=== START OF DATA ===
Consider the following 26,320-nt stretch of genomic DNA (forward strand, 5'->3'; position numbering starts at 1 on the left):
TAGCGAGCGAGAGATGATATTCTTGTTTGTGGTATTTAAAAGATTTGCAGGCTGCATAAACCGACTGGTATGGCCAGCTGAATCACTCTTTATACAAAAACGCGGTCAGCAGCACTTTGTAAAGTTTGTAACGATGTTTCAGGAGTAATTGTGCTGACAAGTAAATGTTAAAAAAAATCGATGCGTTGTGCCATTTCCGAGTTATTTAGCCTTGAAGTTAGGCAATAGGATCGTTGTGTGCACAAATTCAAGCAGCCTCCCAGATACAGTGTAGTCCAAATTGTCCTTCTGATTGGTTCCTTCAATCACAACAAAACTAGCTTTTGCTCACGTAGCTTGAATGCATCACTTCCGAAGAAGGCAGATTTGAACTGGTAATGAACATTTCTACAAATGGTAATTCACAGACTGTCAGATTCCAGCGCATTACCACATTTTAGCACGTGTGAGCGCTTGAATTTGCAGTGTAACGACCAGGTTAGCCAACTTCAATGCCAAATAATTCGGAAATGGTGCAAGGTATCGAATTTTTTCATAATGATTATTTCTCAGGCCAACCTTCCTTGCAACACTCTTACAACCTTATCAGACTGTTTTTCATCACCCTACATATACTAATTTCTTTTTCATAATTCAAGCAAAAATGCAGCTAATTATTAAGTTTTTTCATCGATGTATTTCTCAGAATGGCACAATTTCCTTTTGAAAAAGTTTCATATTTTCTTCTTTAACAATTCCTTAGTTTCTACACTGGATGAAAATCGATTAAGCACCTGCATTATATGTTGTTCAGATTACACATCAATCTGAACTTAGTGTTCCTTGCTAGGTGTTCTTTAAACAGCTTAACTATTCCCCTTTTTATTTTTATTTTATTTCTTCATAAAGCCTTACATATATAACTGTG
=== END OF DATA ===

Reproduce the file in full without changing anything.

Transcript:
Consider the following 26,320-nt stretch of genomic DNA (forward strand, 5'->3'; position numbering starts at 1 on the left):
TAGCGAGCGAGAGATGATATTCTTGTTTGTGGTATTTAAAAGATTTGCAGGCTGCATAAACCGACTGGTATGGCCAGCTGAATCACTCTTTATACAAAAACGCGGTCAGCAGCACTTTGTAAAGTTTGTAACGATGTTTCAGGAGTAATTGTGCTGACAAGTAAATGTTAAAAAAAATCGATGCGTTGTGCCATTTCCGAGTTATTTAGCCTTGAAGTTAGGCAATAGGATCGTTGTGTGCACAAATTCAAGCAGCCTCCCAGATACAGTGTAGTCCAAATTGTCCTTCTGATTGGTTCCTTCAATCACAACAAAACTAGCTTTTGCTCACGTAGCTTGAATGCATCACTTCCGAAGAAGGCAGATTTGAACTGGTAATGAACATTTCTACAAATGGTAATTCACAGACTGTCAGATTCCAGCGCATTACCACATTTTAGCACGTGTGAGCGCTTGAATTTGCAGTGTAACGACCAGGTTAGCCAACTTCAATGCCAAATAATTCGGAAATGGTGCAAGGTATCGAATTTTTTCATAATGATTATTTCTCAGGCCAACCTTCCTTGCAACACTCTTACAACCTTATCAGACTGTTTTTCATCACCCTACATATACTAATTTCTTTTTCATAATTCAAGCAAAAATGCAGCTAATTATTAAGTTTTTTCATCGATGTATTTCTCAGAATGGCACAATTTCCTTTTGAAAAAGTTTCATATTTTCTTCTTTAACAATTCCTTAGTTTCTACACTGGATGAAAATCGATTAAGCACCTGCATTATATGTTGTTCAGATTACACATCAATCTGAACTTAGTGTTCCTTGCTAGGTGTTCTTTAAACAGCTTAACTATTCCCCTTTTTATTTTTATTTTATTTCTTCATAAAGCCTTACATATATAACTGTG